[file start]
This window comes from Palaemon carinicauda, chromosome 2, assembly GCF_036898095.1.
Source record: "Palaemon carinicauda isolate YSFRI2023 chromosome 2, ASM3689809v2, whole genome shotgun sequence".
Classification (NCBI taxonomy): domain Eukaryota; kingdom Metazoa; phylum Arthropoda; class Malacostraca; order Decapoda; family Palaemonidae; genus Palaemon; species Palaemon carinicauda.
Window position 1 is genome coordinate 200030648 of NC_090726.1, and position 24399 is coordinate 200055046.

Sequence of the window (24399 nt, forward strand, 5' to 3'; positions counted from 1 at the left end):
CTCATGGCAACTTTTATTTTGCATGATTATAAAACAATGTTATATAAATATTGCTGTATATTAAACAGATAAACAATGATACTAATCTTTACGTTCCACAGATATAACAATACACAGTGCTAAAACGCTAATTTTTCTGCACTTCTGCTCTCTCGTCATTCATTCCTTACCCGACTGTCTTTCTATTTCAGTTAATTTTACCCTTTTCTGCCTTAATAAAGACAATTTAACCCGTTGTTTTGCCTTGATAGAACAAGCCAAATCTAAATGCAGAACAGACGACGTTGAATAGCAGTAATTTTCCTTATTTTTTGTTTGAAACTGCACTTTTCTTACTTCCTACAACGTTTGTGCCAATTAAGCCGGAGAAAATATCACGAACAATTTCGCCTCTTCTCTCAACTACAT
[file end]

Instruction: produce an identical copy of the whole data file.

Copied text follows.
This window comes from Palaemon carinicauda, chromosome 2, assembly GCF_036898095.1.
Source record: "Palaemon carinicauda isolate YSFRI2023 chromosome 2, ASM3689809v2, whole genome shotgun sequence".
Classification (NCBI taxonomy): domain Eukaryota; kingdom Metazoa; phylum Arthropoda; class Malacostraca; order Decapoda; family Palaemonidae; genus Palaemon; species Palaemon carinicauda.
Window position 1 is genome coordinate 200030648 of NC_090726.1, and position 24399 is coordinate 200055046.

Sequence of the window (24399 nt, forward strand, 5' to 3'; positions counted from 1 at the left end):
CTCATGGCAACTTTTATTTTGCATGATTATAAAACAATGTTATATAAATATTGCTGTATATTAAACAGATAAACAATGATACTAATCTTTACGTTCCACAGATATAACAATACACAGTGCTAAAACGCTAATTTTTCTGCACTTCTGCTCTCTCGTCATTCATTCCTTACCCGACTGTCTTTCTATTTCAGTTAATTTTACCCTTTTCTGCCTTAATAAAGACAATTTAACCCGTTGTTTTGCCTTGATAGAACAAGCCAAATCTAAATGCAGAACAGACGACGTTGAATAGCAGTAATTTTCCTTATTTTTTGTTTGAAACTGCACTTTTCTTACTTCCTACAACGTTTGTGCCAATTAAGCCGGAGAAAATATCACGAACAATTTCGCCTCTTCTCTCAACTACAT